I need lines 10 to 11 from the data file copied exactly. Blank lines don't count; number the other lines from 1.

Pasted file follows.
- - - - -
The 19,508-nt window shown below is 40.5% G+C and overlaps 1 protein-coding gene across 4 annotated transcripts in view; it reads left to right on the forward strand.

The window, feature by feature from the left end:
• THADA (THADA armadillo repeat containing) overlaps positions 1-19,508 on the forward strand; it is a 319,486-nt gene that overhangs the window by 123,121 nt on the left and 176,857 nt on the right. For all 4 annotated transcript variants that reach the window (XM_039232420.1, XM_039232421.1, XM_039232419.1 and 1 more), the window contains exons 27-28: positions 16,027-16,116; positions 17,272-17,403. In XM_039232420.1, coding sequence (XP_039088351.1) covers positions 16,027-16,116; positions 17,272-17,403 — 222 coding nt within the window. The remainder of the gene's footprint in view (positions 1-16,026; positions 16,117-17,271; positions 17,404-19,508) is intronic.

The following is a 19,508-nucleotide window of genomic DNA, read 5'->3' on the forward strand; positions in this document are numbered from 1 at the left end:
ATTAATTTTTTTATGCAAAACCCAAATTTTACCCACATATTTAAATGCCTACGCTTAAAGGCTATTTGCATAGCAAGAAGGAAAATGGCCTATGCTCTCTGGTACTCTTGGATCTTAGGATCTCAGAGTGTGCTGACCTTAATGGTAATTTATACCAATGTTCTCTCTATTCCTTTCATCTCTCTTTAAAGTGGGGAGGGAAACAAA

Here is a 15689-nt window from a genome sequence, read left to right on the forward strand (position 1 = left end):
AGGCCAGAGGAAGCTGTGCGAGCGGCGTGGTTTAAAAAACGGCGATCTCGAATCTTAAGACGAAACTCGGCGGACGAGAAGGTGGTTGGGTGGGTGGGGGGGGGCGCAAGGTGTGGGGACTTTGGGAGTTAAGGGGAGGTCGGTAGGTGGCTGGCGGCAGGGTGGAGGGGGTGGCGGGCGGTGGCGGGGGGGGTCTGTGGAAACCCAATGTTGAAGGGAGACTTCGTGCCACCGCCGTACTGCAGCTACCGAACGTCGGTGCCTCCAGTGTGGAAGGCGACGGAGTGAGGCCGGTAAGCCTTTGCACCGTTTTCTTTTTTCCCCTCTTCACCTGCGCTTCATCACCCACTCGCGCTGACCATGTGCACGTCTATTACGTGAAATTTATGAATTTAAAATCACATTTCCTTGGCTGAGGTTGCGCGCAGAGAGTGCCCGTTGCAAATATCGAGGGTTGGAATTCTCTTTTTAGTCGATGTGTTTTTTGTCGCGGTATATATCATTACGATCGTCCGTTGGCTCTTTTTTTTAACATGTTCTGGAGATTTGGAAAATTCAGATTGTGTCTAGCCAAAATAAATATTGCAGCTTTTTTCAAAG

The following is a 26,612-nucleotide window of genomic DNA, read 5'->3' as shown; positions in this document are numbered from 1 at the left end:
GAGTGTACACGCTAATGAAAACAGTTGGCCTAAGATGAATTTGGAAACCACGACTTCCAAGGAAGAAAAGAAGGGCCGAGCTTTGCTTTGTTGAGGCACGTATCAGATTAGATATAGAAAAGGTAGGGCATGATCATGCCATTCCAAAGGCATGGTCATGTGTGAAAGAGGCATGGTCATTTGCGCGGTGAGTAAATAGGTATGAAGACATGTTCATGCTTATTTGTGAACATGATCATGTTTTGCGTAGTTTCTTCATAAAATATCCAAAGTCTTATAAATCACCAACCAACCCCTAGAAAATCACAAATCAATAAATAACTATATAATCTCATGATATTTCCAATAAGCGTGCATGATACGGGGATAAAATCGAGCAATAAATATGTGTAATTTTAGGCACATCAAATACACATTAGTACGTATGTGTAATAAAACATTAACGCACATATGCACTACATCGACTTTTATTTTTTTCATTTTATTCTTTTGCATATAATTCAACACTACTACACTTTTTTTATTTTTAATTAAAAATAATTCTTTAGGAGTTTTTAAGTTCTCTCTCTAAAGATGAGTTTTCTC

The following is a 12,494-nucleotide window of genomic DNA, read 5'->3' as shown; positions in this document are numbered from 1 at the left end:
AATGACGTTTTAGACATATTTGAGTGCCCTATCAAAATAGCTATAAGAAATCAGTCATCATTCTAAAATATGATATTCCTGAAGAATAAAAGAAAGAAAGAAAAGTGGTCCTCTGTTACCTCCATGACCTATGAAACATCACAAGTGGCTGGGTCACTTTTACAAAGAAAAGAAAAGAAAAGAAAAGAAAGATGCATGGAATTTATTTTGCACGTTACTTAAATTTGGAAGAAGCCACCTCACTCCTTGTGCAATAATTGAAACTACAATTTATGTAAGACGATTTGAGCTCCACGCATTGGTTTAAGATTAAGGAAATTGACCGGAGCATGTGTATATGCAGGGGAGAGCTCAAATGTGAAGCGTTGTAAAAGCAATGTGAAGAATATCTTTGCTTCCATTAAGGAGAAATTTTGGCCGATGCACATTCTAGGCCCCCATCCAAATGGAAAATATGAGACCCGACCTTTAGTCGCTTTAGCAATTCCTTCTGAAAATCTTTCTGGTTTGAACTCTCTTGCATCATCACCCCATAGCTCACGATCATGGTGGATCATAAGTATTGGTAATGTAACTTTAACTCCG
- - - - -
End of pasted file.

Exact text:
The following is a 12,494-nucleotide window of genomic DNA, read 5'->3' as shown; positions in this document are numbered from 1 at the left end:
AATGACGTTTTAGACATATTTGAGTGCCCTATCAAAATAGCTATAAGAAATCAGTCATCATTCTAAAATATGATATTCCTGAAGAATAAAAGAAAGAAAGAAAAGTGGTCCTCTGTTACCTCCATGACCTATGAAACATCACAAGTGGCTGGGTCACTTTTACAAAGAAAAGAAAAGAAAAGAAAAGAAAGATGCATGGAATTTATTTTGCACGTTACTTAAATTTGGAAGAAGCCACCTCACTCCTTGTGCAATAATTGAAACTACAATTTATGTAAGACGATTTGAGCTCCACGCATTGGTTTAAGATTAAGGAAATTGACCGGAGCATGTGTATATGCAGGGGAGAGCTCAAATGTGAAGCGTTGTAAAAGCAATGTGAAGAATATCTTTGCTTCCATTAAGGAGAAATTTTGGCCGATGCACATTCTAGGCCCCCATCCAAATGGAAAATATGAGACCCGACCTTTAGTCGCTTTAGCAATTCCTTCTGAAAATCTTTCTGGTTTGAACTCTCTTGCATCATCACCCCATAGCTCACGATCATGGTGGATCATAAGTATTGGTAATGTAACTTTAACTCCG